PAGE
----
Owning cars is going to be an expensive affair in Odisha with the state government imposing a raise in one-time tax collected on personal vehicles.
The state cabinet has decided to hike the one-time tax factoring in the growing influx of luxury vehicles into the Odisha market.
The hike would be done through an amendment in the Odisha Motor Vehicle Taxation Act, 1975. The amendment has been approved as per the recommendations of the expert committee appointed by the government to suggest revenue enhancement measures.
How Much Do You Have to Pay?
As per the revised tax, here’s how much you have to pay for owing a new car now.
- Cars costing up to Rs five lakh – A one-time tax of 6%
- Cars in the price range of Rs 5-10 lakh – 8% of the vehicle’s cost
- Cars in the price range of Rs 10-20 lakh – A one-time tax of 10%
- Cars priced from Rs 20 lakh to Rs 40 lakh – 12% of the vehicle’s cost
- Cars priced beyond Rs 40 lakh – 20%
At present, one-time tax on personal vehicles is collected at the rate of 5% of the cost of the vehicle or at the rate specified in Schedule III, whichever is higher.
Revised Tax for Goods Carriages
The one-time tax has also been enhanced in respect of goods carriages (whose gross weight does not exceed 3000 kg) from five per cent to six per cent.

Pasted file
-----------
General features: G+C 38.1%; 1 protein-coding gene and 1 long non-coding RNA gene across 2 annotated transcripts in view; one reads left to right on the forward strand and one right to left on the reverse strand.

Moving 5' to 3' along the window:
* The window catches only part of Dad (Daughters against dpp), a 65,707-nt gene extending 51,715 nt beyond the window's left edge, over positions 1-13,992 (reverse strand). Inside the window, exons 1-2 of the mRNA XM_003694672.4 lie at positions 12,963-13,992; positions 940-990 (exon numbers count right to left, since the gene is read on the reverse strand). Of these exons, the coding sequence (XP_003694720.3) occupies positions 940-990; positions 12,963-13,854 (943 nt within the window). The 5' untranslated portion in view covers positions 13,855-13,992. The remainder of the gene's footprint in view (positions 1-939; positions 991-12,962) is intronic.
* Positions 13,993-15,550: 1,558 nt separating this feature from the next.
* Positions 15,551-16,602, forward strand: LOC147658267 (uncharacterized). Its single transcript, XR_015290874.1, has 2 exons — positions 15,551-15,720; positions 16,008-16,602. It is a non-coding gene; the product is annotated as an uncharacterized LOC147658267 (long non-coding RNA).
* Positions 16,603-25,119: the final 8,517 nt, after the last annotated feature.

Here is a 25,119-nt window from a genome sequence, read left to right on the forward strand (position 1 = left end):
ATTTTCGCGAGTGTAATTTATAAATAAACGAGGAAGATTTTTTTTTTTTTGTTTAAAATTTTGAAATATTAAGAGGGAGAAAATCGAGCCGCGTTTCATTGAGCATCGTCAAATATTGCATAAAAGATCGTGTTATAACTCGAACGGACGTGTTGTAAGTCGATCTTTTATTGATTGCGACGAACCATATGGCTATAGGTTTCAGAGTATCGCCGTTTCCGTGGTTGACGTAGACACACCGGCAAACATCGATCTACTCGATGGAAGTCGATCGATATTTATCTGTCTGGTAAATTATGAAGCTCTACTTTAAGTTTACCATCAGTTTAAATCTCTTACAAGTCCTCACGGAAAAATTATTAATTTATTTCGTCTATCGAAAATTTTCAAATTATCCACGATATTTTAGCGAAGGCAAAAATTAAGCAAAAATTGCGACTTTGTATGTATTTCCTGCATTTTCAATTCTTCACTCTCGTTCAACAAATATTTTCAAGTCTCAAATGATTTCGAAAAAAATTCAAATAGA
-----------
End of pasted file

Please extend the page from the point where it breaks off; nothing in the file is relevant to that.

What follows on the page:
For tractors and trailers, one-time tax of 3% would be imposed.
Estimated Additional Revenue from Revised Taxes
The additional revenue gain for the state through hike in one-time tax is estimated at Rs 66 crore per annum, said Sanjay Rastogi, secretary, commerce and transport.
Tax for Passenger Buses
The department has also proposed to revise the one-time tax of passenger buses. Earlier, the tax was fixed considering a bus will travel maximum 320 km in a day. With improved road conditions and technology upgrade, now buses are travelling nearly 600 km a day.
The state government has also proposed a green tax on vehicles that have crossed 15 years of age. The tax is aimed at discouraging ageing vehicles as they are found to be causing much collateral damage to life and property.
Courtesy: Business Standard, The New Indian Express